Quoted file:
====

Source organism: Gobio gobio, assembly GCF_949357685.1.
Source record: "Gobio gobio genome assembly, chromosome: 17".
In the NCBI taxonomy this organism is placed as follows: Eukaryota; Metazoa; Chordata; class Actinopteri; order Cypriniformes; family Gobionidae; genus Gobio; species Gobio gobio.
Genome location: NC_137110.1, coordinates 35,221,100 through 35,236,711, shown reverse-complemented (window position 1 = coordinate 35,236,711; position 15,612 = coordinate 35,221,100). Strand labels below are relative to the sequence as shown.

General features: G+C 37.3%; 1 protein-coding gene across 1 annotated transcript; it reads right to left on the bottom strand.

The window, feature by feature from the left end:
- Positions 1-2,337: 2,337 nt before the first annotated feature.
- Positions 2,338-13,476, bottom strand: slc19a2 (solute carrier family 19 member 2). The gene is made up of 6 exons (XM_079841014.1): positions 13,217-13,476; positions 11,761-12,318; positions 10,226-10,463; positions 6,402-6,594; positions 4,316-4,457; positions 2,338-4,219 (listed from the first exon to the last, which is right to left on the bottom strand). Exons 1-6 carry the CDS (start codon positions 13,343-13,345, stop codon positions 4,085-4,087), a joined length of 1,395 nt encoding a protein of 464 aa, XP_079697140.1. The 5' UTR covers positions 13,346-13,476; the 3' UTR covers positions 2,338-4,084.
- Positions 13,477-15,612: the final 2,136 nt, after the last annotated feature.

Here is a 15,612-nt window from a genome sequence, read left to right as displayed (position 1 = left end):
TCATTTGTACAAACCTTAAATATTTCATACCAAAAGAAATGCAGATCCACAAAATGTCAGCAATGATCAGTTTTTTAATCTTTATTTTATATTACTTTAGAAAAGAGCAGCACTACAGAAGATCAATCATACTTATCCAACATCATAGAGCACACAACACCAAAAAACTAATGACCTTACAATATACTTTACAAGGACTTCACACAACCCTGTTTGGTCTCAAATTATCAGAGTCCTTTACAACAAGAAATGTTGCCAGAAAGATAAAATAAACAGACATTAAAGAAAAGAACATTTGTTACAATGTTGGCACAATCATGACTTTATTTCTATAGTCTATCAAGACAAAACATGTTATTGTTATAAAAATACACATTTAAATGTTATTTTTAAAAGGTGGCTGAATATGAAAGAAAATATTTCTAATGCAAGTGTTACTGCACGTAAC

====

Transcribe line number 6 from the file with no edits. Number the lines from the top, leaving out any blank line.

The window, feature by feature from the left end: